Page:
Friday, May 10, 2013

Jamie Dimon's Lament

Shareholders will vote soon.  Right.  Wrong.  Shareholders typically have no idea that they are shareholders.  Shareholders' agents -- pension funds, endowments, foundations, money managers -- these folks vote the shares, acting as agents for shareholders.

What do these agents think?  They think that capitalism is fundamentally flawed and that corporations spend too much time seeking profit opportunities.  Instead, public companies should be more concerned with 'activism.'

How does this help the ultimate shareholders?  It makes them poorer.  Retirement income is lowered and assets are frivolously wasted by the so-called agents.

But, what do the agents care.  It doesn't affect them in the slightest. 

In the name of corporate governance reform, these 'agents' are trying to impose an outside (of the company) Chairman of the Board for Citigroup, replacing Jamie Dimon and pushing Dimon to a subsidiary role.  This would recreate the corporate governance structure that prevailed at Enron (and others) before they famously slid into a scandalous bankruptcy.

JP Morgan is one of the best performing large financial institutions in the world.  Shareholders have been richly rewarded for the past five years by owning stock in JP Morgan.  So, what to do?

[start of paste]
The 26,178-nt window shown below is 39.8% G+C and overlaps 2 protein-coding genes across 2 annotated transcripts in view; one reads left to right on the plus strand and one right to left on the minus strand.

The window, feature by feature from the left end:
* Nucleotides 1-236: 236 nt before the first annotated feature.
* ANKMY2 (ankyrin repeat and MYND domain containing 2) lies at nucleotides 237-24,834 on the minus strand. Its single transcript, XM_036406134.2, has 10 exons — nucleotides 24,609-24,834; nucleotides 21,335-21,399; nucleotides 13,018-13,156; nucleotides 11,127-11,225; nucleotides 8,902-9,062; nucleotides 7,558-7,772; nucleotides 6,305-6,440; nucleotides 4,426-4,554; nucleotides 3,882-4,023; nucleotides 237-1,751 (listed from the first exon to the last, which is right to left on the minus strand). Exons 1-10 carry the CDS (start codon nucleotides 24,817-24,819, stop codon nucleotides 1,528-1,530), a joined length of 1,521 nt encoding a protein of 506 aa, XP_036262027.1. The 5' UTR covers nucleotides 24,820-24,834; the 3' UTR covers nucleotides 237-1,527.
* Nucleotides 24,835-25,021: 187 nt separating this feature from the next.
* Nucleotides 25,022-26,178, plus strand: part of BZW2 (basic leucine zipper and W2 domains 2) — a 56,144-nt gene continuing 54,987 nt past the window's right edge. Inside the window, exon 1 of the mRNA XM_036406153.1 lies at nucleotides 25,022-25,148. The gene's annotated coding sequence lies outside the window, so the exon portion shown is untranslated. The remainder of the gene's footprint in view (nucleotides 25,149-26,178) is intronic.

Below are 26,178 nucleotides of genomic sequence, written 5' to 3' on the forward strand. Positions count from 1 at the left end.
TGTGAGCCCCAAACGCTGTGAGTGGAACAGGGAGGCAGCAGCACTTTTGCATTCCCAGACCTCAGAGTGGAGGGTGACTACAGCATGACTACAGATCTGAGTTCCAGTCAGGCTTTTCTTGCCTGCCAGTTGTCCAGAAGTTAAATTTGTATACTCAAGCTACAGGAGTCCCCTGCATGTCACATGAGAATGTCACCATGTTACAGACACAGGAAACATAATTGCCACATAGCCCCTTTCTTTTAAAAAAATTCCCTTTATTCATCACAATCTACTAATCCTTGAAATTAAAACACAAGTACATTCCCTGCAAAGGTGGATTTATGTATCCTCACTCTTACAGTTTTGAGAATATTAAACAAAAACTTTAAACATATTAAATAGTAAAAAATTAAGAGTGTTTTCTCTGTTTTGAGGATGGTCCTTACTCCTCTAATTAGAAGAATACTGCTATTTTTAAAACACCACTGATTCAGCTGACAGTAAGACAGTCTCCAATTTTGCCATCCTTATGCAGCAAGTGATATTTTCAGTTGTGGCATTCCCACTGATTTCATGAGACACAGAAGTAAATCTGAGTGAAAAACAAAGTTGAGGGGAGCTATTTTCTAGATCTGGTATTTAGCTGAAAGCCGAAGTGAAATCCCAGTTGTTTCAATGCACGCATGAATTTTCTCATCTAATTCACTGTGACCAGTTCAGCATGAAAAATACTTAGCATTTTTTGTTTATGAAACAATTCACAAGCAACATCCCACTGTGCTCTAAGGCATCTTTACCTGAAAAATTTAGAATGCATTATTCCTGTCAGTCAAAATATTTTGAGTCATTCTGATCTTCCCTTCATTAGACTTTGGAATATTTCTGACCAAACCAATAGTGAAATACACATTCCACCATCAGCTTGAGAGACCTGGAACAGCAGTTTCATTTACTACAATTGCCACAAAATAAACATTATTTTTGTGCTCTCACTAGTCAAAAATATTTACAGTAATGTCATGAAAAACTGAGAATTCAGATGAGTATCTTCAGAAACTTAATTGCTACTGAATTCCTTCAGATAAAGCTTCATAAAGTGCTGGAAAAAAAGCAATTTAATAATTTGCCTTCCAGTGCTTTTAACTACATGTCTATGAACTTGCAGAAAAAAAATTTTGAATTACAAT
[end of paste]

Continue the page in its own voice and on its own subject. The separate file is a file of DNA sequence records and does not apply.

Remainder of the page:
Make a mountain out of a mole hill out of a $ 6 billion hedging loss by the great whale!  What a waste of time!  That loss did not keep JP Morgan from producing huge income and income growth, even in the same time period as the $ 6 billion loss!

So, what's the right answer? Decapitate JP Morgan.  Maybe, we can create another Enron.

The move to replace JP Morgan as Chairman is anti-shareholder.  If successful (and it will be ultimately), it will weaken JP Morgan, make retirees poorer and less able to cope financially, and enrich politicians and wealthy social activists (and their foundations and endowments).  It will also serve to continue to undermine free markets and common sense.


2 comments:

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Dr. Worden said...

What is very dangerous is the conflicts of interest both in the campaigning and the Chair/CEO duality itself have been treated by Dimon, the board, and now even a significant number of the bank's stockholders as irrelevant or nugatory. The assumption that a good CEO nullifies the risk in the conflicts of interest is dangerous because the CEO may not actually be good (e.g., a huge trading loss and loss of regulators' confidence). For more, see http://www.thewordenreport.blogspot.com/2013/05/jamie-dimon-as-chair-and-ceo-conflict.html